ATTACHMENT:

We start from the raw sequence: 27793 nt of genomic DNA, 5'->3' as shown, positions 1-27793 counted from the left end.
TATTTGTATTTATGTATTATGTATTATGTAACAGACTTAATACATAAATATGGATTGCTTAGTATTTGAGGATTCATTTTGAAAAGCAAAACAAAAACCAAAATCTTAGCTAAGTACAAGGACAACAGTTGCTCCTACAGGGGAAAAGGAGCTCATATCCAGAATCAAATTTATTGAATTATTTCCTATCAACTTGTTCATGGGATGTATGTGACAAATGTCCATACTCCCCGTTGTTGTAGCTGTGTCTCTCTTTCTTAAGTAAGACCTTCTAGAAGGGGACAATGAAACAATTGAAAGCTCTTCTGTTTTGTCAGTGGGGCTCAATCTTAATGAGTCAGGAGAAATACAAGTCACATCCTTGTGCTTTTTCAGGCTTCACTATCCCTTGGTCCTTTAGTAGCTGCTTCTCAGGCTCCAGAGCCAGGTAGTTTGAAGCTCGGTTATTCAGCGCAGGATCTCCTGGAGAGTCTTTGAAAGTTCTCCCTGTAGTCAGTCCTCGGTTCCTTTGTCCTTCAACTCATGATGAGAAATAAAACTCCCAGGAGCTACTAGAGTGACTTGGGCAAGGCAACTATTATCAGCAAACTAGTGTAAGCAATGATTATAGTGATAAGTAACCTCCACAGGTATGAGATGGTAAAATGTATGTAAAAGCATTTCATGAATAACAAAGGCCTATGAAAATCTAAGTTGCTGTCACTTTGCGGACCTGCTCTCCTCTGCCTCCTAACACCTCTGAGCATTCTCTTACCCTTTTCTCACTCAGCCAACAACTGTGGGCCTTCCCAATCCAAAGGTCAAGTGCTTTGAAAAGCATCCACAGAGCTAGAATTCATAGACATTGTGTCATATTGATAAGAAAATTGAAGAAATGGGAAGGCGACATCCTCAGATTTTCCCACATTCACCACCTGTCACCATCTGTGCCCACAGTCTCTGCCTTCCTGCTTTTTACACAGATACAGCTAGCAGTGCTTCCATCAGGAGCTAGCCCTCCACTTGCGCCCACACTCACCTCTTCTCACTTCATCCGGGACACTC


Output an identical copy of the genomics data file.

We start from the raw sequence: 27793 nt of genomic DNA, 5'->3' as shown, positions 1-27793 counted from the left end.
TATTTGTATTTATGTATTATGTATTATGTAACAGACTTAATACATAAATATGGATTGCTTAGTATTTGAGGATTCATTTTGAAAAGCAAAACAAAAACCAAAATCTTAGCTAAGTACAAGGACAACAGTTGCTCCTACAGGGGAAAAGGAGCTCATATCCAGAATCAAATTTATTGAATTATTTCCTATCAACTTGTTCATGGGATGTATGTGACAAATGTCCATACTCCCCGTTGTTGTAGCTGTGTCTCTCTTTCTTAAGTAAGACCTTCTAGAAGGGGACAATGAAACAATTGAAAGCTCTTCTGTTTTGTCAGTGGGGCTCAATCTTAATGAGTCAGGAGAAATACAAGTCACATCCTTGTGCTTTTTCAGGCTTCACTATCCCTTGGTCCTTTAGTAGCTGCTTCTCAGGCTCCAGAGCCAGGTAGTTTGAAGCTCGGTTATTCAGCGCAGGATCTCCTGGAGAGTCTTTGAAAGTTCTCCCTGTAGTCAGTCCTCGGTTCCTTTGTCCTTCAACTCATGATGAGAAATAAAACTCCCAGGAGCTACTAGAGTGACTTGGGCAAGGCAACTATTATCAGCAAACTAGTGTAAGCAATGATTATAGTGATAAGTAACCTCCACAGGTATGAGATGGTAAAATGTATGTAAAAGCATTTCATGAATAACAAAGGCCTATGAAAATCTAAGTTGCTGTCACTTTGCGGACCTGCTCTCCTCTGCCTCCTAACACCTCTGAGCATTCTCTTACCCTTTTCTCACTCAGCCAACAACTGTGGGCCTTCCCAATCCAAAGGTCAAGTGCTTTGAAAAGCATCCACAGAGCTAGAATTCATAGACATTGTGTCATATTGATAAGAAAATTGAAGAAATGGGAAGGCGACATCCTCAGATTTTCCCACATTCACCACCTGTCACCATCTGTGCCCACAGTCTCTGCCTTCCTGCTTTTTACACAGATACAGCTAGCAGTGCTTCCATCAGGAGCTAGCCCTCCACTTGCGCCCACACTCACCTCTTCTCACTTCATCCGGGACACTC